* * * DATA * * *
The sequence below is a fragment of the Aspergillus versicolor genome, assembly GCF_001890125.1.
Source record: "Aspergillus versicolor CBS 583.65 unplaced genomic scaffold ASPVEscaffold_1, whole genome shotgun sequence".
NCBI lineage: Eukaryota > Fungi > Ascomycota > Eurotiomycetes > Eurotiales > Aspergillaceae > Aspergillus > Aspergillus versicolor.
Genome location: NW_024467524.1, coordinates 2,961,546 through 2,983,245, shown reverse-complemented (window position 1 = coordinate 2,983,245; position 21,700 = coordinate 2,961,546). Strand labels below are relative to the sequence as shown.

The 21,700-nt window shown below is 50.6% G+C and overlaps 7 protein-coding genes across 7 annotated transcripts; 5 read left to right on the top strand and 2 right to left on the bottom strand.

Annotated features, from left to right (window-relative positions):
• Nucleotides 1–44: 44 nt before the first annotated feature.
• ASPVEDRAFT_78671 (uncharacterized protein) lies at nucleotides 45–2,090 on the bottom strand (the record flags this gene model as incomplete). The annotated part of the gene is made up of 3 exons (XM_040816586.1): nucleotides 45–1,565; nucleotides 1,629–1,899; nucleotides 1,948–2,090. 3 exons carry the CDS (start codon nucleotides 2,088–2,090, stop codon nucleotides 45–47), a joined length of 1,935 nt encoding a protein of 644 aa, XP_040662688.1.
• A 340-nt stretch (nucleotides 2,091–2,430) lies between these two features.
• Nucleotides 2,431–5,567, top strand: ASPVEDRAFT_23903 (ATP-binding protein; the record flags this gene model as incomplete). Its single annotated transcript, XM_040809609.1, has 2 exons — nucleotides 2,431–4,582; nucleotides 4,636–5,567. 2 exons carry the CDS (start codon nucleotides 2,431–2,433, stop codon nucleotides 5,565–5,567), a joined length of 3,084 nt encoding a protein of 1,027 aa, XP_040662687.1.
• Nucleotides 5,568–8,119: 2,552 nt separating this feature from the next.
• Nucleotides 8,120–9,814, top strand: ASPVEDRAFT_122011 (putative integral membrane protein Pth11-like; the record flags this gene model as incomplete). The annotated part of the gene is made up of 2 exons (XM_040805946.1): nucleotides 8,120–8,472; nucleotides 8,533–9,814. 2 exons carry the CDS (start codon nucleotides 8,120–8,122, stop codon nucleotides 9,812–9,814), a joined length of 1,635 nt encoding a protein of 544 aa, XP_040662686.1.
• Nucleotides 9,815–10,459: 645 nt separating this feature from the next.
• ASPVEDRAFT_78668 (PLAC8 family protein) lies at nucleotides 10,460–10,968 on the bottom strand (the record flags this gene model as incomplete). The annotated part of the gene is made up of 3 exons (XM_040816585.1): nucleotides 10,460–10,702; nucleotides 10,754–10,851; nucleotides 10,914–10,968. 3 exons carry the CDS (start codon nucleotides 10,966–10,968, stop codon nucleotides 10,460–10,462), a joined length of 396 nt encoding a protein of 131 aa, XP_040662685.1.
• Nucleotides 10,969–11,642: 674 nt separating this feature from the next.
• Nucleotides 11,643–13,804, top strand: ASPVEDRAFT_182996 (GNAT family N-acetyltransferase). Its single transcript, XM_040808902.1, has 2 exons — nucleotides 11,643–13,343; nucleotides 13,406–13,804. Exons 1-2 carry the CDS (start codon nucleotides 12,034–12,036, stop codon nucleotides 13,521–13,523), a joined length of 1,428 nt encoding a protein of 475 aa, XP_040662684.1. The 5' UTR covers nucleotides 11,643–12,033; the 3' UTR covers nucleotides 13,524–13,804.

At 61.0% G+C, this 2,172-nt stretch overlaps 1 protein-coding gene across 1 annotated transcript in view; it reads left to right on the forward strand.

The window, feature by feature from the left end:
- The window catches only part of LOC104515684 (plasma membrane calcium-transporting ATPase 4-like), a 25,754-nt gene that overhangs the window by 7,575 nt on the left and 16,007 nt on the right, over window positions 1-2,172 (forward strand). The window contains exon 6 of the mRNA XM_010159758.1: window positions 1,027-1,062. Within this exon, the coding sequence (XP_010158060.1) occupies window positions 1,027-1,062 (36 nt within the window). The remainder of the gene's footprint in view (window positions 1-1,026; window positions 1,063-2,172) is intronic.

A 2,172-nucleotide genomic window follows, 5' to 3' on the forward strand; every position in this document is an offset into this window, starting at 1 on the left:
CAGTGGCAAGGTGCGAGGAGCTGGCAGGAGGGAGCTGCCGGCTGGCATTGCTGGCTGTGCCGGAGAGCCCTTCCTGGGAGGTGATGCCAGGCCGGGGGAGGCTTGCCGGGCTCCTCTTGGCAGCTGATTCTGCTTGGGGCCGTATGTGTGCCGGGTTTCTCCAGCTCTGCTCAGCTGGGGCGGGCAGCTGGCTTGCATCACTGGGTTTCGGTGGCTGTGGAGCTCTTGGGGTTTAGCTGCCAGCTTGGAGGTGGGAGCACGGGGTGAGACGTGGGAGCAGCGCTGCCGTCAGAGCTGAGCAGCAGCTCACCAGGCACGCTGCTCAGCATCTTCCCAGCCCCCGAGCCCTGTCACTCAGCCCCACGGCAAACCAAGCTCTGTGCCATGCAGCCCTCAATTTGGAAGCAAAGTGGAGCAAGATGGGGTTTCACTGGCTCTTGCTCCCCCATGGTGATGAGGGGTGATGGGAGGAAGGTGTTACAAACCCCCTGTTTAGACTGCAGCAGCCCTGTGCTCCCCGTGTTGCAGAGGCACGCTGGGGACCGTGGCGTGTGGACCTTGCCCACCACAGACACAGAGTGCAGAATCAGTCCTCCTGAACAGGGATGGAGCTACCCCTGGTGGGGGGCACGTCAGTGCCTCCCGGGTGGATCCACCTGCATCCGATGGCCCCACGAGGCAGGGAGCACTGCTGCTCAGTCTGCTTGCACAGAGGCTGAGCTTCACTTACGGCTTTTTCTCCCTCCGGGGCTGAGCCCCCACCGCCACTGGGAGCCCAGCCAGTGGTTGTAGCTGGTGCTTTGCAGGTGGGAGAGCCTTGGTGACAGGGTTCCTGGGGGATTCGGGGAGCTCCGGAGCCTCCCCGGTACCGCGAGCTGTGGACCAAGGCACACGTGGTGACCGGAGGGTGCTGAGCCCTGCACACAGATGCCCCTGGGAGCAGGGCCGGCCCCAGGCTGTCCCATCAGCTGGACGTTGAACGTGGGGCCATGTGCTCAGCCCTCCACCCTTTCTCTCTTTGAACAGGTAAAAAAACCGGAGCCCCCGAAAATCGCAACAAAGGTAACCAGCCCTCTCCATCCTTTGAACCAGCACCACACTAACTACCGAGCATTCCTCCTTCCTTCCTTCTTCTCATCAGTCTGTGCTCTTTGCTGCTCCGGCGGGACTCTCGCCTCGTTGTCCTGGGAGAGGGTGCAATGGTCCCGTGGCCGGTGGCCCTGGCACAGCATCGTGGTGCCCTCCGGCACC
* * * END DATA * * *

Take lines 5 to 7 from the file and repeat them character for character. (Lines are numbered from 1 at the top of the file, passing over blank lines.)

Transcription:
The 21,700-nt window shown below is 50.6% G+C and overlaps 7 protein-coding genes across 7 annotated transcripts; 5 read left to right on the top strand and 2 right to left on the bottom strand.

Annotated features, from left to right (window-relative positions):
• Nucleotides 1–44: 44 nt before the first annotated feature.